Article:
Highlights included a traveling candy salesman’s case (with the original candy!) and the equipment for special night skiers who cover themselves with lights.
Ask for the scavenger-hunt at the front desk for kids; figuring out riddles and finding the items helped to pull Tiny Traveler into the exhibits.
Explore Downtown Steamboat
We had a fun afternoon window shopping in the town of Steamboat. Pop into the well-regarded FM Light & Sons to try on western boots, hats and other clothes.
Look for sales on quality winter clothings brands like Smart Wool in the several outdoor stores. Find something to read or catch an author signing at Off The Beaten Path bookstore.
Steamboat also has a large, modern library at one end of town, tucked back from the mains street.
With a brightly decorated kids’ section and comfy armchairs throughout. It’s a very good place to warm up and to keep toddlers occupied.
Check out some of the authentic hot springs bubbling up close by. Just follow the smell of sulphur to find them.
Downtown Steamboat Restaurants
Outdoor activity makes a family hungry. You’ll find the usual skitown mix of pizza, brewpubs and barbecue on and just off of the town’s main street.
Several storeowners directed us to Carl’s Tavern, a busy sports bar at night, but a kid-friendly restaurant at lunchtime. Homemade chicken-pot pie, grilled cheese and onion rings were spot on.
Locals also like Freshies for made-from scratch sandwiches, salads and egg dishes.
Mountain Brew, a tucked-away ramshackle coffee house, has excellent baked goods.
The cupcake selection on the day we visited included chocolate-peanut butter and spice cake with a bourbon-vanilla icing. The fruit scones were crumbly and not too sweet.
Planning Your Trip To Steamboat Springs
It’s a bit more than three-hour drive to Steamboat Ski Resort from Denver and nearly six hour from Salt Lake City. But driving over the mountains in the winter is precarious. Plan to take your time and expect delays for weather conditions and accidents.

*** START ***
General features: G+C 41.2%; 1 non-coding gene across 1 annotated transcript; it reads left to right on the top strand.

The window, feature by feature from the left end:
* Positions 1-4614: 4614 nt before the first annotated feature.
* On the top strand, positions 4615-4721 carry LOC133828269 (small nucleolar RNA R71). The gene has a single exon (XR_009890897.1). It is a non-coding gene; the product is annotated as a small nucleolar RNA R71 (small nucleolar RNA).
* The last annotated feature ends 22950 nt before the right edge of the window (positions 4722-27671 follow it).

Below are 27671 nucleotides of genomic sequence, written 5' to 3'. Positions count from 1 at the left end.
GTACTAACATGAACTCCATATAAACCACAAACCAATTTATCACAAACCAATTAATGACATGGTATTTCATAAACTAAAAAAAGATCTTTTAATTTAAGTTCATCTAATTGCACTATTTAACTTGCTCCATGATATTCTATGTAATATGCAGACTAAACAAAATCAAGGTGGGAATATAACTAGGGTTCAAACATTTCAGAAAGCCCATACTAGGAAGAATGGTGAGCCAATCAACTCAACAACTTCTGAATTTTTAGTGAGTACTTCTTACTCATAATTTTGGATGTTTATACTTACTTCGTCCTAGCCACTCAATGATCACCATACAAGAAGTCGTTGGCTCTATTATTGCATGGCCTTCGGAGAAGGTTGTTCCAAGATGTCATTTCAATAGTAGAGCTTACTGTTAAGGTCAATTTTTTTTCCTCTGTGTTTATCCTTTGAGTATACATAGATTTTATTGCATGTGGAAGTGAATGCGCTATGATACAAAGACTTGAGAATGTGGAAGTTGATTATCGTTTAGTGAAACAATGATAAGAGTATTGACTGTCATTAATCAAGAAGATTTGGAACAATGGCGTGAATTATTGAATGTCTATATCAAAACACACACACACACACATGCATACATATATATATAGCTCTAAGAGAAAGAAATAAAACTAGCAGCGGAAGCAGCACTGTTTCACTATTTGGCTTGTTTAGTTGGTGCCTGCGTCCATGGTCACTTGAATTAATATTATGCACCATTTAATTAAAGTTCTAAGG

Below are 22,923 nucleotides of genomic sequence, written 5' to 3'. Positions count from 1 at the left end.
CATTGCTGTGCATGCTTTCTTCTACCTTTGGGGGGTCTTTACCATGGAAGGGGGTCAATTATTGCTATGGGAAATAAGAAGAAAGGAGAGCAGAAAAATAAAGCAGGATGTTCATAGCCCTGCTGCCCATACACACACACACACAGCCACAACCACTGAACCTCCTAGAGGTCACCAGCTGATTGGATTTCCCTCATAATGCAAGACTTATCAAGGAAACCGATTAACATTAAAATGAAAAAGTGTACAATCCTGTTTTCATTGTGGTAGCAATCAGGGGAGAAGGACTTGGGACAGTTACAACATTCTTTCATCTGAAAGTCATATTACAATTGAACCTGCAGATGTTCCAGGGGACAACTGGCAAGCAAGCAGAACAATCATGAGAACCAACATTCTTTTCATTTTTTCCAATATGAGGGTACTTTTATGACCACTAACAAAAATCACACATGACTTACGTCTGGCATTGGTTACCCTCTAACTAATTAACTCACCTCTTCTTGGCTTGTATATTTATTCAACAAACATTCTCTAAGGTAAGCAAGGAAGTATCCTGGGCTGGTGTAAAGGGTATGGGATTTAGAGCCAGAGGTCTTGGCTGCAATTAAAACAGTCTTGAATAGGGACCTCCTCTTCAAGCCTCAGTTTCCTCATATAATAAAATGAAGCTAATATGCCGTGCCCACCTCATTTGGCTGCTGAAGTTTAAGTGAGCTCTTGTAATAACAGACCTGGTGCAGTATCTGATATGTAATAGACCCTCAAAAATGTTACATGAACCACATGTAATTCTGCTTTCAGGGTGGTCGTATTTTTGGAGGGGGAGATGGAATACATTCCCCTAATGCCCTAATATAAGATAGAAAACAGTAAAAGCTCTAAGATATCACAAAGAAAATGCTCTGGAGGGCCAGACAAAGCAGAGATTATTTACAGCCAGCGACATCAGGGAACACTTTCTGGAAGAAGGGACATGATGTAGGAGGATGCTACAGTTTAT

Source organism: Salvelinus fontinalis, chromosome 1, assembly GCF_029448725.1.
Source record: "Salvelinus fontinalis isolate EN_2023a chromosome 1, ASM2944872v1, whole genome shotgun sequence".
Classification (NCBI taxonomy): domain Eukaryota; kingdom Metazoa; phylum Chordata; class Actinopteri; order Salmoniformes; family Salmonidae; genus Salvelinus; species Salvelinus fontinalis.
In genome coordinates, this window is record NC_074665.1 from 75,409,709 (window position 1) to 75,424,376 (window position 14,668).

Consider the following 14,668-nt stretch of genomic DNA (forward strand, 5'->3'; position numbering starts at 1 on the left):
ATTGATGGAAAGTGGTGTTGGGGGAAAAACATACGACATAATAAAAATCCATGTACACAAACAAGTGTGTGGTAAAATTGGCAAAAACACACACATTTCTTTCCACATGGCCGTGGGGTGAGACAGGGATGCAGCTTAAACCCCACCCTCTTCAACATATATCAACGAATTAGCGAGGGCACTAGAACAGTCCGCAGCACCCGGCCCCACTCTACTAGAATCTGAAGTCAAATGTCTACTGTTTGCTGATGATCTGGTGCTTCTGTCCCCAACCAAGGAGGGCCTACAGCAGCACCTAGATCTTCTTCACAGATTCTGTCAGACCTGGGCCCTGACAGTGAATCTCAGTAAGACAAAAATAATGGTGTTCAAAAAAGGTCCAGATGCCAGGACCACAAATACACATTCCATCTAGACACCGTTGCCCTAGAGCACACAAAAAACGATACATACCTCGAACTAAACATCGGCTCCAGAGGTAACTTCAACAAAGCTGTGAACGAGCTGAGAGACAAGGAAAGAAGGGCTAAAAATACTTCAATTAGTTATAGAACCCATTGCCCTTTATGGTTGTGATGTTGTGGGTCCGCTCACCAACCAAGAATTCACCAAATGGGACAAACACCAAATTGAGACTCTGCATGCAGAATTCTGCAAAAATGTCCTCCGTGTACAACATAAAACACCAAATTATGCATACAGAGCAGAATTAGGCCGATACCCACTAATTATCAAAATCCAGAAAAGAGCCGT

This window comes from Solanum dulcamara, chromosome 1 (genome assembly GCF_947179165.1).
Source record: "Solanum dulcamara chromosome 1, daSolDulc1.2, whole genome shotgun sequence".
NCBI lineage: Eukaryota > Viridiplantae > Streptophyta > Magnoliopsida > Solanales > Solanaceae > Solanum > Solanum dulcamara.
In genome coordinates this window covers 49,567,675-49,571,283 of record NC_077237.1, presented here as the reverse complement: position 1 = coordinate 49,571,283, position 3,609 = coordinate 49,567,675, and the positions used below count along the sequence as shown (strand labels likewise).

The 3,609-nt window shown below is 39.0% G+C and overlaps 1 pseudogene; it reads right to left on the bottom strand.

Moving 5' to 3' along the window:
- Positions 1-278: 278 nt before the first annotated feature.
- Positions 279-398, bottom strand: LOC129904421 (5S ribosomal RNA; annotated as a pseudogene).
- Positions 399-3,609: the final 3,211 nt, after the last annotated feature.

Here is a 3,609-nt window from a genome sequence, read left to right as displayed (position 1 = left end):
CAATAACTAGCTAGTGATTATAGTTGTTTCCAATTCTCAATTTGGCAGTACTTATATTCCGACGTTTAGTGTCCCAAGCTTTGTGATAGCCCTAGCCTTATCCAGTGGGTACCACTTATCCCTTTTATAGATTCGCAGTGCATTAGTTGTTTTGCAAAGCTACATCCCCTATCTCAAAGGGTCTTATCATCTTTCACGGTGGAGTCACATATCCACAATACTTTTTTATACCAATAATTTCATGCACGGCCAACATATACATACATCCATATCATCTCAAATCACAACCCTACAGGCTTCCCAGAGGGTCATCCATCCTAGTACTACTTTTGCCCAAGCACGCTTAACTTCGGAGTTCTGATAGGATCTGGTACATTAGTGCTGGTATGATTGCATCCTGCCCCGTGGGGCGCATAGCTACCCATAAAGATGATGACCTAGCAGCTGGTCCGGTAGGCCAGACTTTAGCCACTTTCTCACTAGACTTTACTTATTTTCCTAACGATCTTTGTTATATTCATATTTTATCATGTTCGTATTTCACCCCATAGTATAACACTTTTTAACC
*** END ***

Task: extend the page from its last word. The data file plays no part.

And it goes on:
Decades of driving in New York state and New England winters did not prepare us at all for the slick roads you have after even a dusting of snow at high altitudes.
Flying is better. In winter there are daily direct flights from Chicago, Denver, Dallas, Houston and LA. to nearby Steamboat/Hayden airport (officially the Yampa Valley Regional Airport).
Five more cities have flights a few times a week. But if you aren’t in one of the cities with daily flights, connecting through Denver will give you the most options and flexibility.
Rent a car when you get there so you can get between the slopes and town, ideally one with four-wheel drive and snow tires.
Start Your Planning Here
• VRBO lists more than 2500 Steamboat Springs rentals. including those slope-side and with private hot tubs.
• TripAdvisor will point you to the best rates for the Steamboat Grand and other area hotels.
• Flighthub is a great resource for low airfares.
Steamboat Springs Hotels & Lodging
Condos and hotel/condo hybrids are more common in Steamboat than traditional hotels.
You’ll have your pick of vacation condos both at the ski resort and in and around town. Many, especially those at the ski resort, have hotel amenities like a heated pool or concierge. They often have washer/dryers, too, which is handy for wet ski clothes.
Prices range from economy to luxury with amenities increasingly accordingly.
If you do want a traditional hotel, the Steamboat Grand provides ready access to the slopes and all the ski resort’s amenities. And you can take a free shuttle to town. (It has condo accomodations, too.)
The Trailhead Lodge, a bit further down the mountain has studios and one, two and three-bedroom suites. Relax after your ski day in one of three hot tubs. And you can get to the baselodge via gondola.
The Bristol is probably your best bet if you want to be in town, and teens might appreciate the opportunity it provides to explore on their own.
It’s small but does have an indoor hot tub, Italian restaurant and cozy sitting areas with fireplaces. Several of their rooms sleep three to four people and some of these have two bedrooms with a shared bathroom.
There are also a handful of chain hotels outside of town. These, of course, are your best bet for free parking and breakfast.
But all-in-all, given the ubiquity of condos and the flexibility they offer, that’s the way I would go.
Next time we visit Steamboat Springs we will absolutely be ready to ski, but we’re glad we got the chance to discover what the town offers families away from the slopes, too.
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*Steamboat provided us with a complimentary ski lesson. We paid for rentals, lift ticket and all our other activities. Our opinions are always our own.
* All photos are the property of FamiliesGo!© except the gondola and mountain coaster (Steamboat Springs Resort) and Old Town Hot Springs (Steamboat Chamber of Commerce).